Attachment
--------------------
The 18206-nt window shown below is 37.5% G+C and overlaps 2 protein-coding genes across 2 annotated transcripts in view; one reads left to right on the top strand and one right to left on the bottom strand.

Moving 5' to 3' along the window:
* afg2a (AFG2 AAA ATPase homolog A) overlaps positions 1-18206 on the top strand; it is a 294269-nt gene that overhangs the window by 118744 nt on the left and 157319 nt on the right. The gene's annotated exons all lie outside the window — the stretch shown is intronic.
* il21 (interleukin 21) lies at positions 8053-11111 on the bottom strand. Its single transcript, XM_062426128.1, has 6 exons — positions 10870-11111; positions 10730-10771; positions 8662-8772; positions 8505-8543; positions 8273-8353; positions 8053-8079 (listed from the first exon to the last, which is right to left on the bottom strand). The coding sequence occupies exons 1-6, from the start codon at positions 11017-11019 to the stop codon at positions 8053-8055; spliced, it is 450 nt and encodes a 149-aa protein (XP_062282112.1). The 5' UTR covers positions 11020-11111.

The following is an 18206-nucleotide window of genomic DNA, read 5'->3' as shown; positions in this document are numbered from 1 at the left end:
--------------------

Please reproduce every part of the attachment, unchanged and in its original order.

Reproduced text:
The 18206-nt window shown below is 37.5% G+C and overlaps 2 protein-coding genes across 2 annotated transcripts in view; one reads left to right on the top strand and one right to left on the bottom strand.

Moving 5' to 3' along the window:
* afg2a (AFG2 AAA ATPase homolog A) overlaps positions 1-18206 on the top strand; it is a 294269-nt gene that overhangs the window by 118744 nt on the left and 157319 nt on the right. The gene's annotated exons all lie outside the window — the stretch shown is intronic.
* il21 (interleukin 21) lies at positions 8053-11111 on the bottom strand. Its single transcript, XM_062426128.1, has 6 exons — positions 10870-11111; positions 10730-10771; positions 8662-8772; positions 8505-8543; positions 8273-8353; positions 8053-8079 (listed from the first exon to the last, which is right to left on the bottom strand). The coding sequence occupies exons 1-6, from the start codon at positions 11017-11019 to the stop codon at positions 8053-8055; spliced, it is 450 nt and encodes a 149-aa protein (XP_062282112.1). The 5' UTR covers positions 11020-11111.

The following is an 18206-nucleotide window of genomic DNA, read 5'->3' as shown; positions in this document are numbered from 1 at the left end: